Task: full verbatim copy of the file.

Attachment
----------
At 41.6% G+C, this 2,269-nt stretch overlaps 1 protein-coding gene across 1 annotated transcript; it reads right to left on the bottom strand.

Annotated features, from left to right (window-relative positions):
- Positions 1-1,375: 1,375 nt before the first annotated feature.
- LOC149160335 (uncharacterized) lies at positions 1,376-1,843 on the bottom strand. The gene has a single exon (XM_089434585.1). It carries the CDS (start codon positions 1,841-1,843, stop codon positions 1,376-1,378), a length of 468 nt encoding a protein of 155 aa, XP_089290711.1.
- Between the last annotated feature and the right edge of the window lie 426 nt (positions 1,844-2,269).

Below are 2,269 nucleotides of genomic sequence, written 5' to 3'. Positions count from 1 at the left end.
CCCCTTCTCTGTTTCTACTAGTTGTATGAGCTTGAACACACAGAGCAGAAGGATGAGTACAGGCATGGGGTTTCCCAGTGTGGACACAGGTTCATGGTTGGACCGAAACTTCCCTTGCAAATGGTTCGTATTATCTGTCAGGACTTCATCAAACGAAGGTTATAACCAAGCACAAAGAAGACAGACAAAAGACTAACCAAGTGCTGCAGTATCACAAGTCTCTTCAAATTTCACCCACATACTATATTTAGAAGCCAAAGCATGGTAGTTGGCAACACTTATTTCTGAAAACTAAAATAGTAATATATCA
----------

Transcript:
At 41.6% G+C, this 2,269-nt stretch overlaps 1 protein-coding gene across 1 annotated transcript; it reads right to left on the bottom strand.

Annotated features, from left to right (window-relative positions):
- Positions 1-1,375: 1,375 nt before the first annotated feature.
- LOC149160335 (uncharacterized) lies at positions 1,376-1,843 on the bottom strand. The gene has a single exon (XM_089434585.1). It carries the CDS (start codon positions 1,841-1,843, stop codon positions 1,376-1,378), a length of 468 nt encoding a protein of 155 aa, XP_089290711.1.
- Between the last annotated feature and the right edge of the window lie 426 nt (positions 1,844-2,269).

Below are 2,269 nucleotides of genomic sequence, written 5' to 3'. Positions count from 1 at the left end.
CCCCTTCTCTGTTTCTACTAGTTGTATGAGCTTGAACACACAGAGCAGAAGGATGAGTACAGGCATGGGGTTTCCCAGTGTGGACACAGGTTCATGGTTGGACCGAAACTTCCCTTGCAAATGGTTCGTATTATCTGTCAGGACTTCATCAAACGAAGGTTATAACCAAGCACAAAGAAGACAGACAAAAGACTAACCAAGTGCTGCAGTATCACAAGTCTCTTCAAATTTCACCCACATACTATATTTAGAAGCCAAAGCATGGTAGTTGGCAACACTTATTTCTGAAAACTAAAATAGTAATATATCA